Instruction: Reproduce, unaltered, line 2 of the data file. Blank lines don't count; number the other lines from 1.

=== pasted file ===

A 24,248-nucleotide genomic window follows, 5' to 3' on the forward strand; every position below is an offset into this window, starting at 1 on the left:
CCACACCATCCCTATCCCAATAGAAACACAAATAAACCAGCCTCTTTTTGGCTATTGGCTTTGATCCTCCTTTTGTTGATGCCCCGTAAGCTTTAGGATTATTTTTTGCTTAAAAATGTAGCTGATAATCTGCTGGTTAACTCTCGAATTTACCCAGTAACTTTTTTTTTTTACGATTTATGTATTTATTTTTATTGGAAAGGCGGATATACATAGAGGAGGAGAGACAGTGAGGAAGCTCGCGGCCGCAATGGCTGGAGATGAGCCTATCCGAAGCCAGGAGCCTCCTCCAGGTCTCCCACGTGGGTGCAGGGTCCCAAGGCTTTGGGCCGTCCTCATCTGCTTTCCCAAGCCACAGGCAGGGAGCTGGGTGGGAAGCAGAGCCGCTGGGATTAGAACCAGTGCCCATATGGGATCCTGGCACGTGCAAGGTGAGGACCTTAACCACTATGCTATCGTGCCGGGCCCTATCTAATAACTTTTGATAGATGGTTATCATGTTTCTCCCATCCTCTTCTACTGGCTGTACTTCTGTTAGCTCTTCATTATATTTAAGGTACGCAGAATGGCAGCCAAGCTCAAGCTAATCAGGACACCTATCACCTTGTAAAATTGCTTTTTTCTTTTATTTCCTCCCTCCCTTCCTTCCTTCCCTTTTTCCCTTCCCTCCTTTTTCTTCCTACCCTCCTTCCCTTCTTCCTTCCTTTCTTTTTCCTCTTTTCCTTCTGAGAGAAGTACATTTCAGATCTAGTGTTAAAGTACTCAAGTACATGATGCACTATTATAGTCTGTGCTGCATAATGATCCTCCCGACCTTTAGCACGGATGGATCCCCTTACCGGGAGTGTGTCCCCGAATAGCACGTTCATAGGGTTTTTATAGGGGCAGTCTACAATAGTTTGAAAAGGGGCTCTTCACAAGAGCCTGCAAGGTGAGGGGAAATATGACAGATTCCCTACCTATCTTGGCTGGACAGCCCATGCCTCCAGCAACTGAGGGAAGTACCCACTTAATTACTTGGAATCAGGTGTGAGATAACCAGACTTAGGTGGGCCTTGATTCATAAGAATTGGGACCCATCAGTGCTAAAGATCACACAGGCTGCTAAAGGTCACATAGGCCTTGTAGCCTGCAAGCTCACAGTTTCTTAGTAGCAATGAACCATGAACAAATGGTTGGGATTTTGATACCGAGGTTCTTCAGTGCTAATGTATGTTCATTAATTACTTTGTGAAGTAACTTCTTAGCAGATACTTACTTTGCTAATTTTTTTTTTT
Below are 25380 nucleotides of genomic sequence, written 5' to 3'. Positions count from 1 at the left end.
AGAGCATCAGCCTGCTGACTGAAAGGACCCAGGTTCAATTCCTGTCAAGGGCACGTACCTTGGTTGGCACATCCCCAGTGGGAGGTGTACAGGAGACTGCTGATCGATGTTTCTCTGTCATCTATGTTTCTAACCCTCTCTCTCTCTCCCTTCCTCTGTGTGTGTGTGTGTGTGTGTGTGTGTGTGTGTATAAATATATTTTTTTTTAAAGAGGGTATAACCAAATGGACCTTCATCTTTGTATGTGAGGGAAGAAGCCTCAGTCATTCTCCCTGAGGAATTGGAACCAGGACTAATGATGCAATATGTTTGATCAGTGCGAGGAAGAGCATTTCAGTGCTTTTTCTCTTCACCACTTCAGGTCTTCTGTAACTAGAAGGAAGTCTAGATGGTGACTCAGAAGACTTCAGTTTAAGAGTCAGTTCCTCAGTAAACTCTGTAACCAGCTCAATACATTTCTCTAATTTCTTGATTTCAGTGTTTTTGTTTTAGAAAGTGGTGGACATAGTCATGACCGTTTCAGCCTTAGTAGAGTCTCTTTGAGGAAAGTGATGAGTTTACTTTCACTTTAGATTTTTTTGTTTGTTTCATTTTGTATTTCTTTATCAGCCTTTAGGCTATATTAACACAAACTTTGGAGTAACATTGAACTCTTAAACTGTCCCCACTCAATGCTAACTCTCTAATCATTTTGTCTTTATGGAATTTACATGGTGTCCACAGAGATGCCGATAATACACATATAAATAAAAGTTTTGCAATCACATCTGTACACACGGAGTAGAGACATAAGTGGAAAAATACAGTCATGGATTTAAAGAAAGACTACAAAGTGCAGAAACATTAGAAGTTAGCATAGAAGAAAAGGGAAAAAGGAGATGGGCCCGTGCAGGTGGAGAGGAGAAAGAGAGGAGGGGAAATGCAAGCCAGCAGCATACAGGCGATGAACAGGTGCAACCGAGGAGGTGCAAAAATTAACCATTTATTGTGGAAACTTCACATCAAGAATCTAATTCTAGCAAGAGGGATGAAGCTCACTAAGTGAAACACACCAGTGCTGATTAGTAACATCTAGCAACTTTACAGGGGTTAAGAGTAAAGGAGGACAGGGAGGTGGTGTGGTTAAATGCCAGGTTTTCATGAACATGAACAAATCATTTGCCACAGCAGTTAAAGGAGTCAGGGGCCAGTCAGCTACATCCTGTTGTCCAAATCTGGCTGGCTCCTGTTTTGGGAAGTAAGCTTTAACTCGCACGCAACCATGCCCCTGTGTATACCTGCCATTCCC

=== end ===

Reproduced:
CCACACCATCCCTATCCCAATAGAAACACAAATAAACCAGCCTCTTTTTGGCTATTGGCTTTGATCCTCCTTTTGTTGATGCCCCGTAAGCTTTAGGATTATTTTTTGCTTAAAAATGTAGCTGATAATCTGCTGGTTAACTCTCGAATTTACCCAGTAACTTTTTTTTTTTACGATTTATGTATTTATTTTTATTGGAAAGGCGGATATACATAGAGGAGGAGAGACAGTGAGGAAGCTCGCGGCCGCAATGGCTGGAGATGAGCCTATCCGAAGCCAGGAGCCTCCTCCAGGTCTCCCACGTGGGTGCAGGGTCCCAAGGCTTTGGGCCGTCCTCATCTGCTTTCCCAAGCCACAGGCAGGGAGCTGGGTGGGAAGCAGAGCCGCTGGGATTAGAACCAGTGCCCATATGGGATCCTGGCACGTGCAAGGTGAGGACCTTAACCACTATGCTATCGTGCCGGGCCCTATCTAATAACTTTTGATAGATGGTTATCATGTTTCTCCCATCCTCTTCTACTGGCTGTACTTCTGTTAGCTCTTCATTATATTTAAGGTACGCAGAATGGCAGCCAAGCTCAAGCTAATCAGGACACCTATCACCTTGTAAAATTGCTTTTTTCTTTTATTTCCTCCCTCCCTTCCTTCCTTCCCTTTTTCCCTTCCCTCCTTTTTCTTCCTACCCTCCTTCCCTTCTTCCTTCCTTTCTTTTTCCTCTTTTCCTTCTGAGAGAAGTACATTTCAGATCTAGTGTTAAAGTACTCAAGTACATGATGCACTATTATAGTCTGTGCTGCATAATGATCCTCCCGACCTTTAGCACGGATGGATCCCCTTACCGGGAGTGTGTCCCCGAATAGCACGTTCATAGGGTTTTTATAGGGGCAGTCTACAATAGTTTGAAAAGGGGCTCTTCACAAGAGCCTGCAAGGTGAGGGGAAATATGACAGATTCCCTACCTATCTTGGCTGGACAGCCCATGCCTCCAGCAACTGAGGGAAGTACCCACTTAATTACTTGGAATCAGGTGTGAGATAACCAGACTTAGGTGGGCCTTGATTCATAAGAATTGGGACCCATCAGTGCTAAAGATCACACAGGCTGCTAAAGGTCACATAGGCCTTGTAGCCTGCAAGCTCACAGTTTCTTAGTAGCAATGAACCATGAACAAATGGTTGGGATTTTGATACCGAGGTTCTTCAGTGCTAATGTATGTTCATTAATTACTTTGTGAAGTAACTTCTTAGCAGATACTTACTTTGCTAATTTTTTTTTTT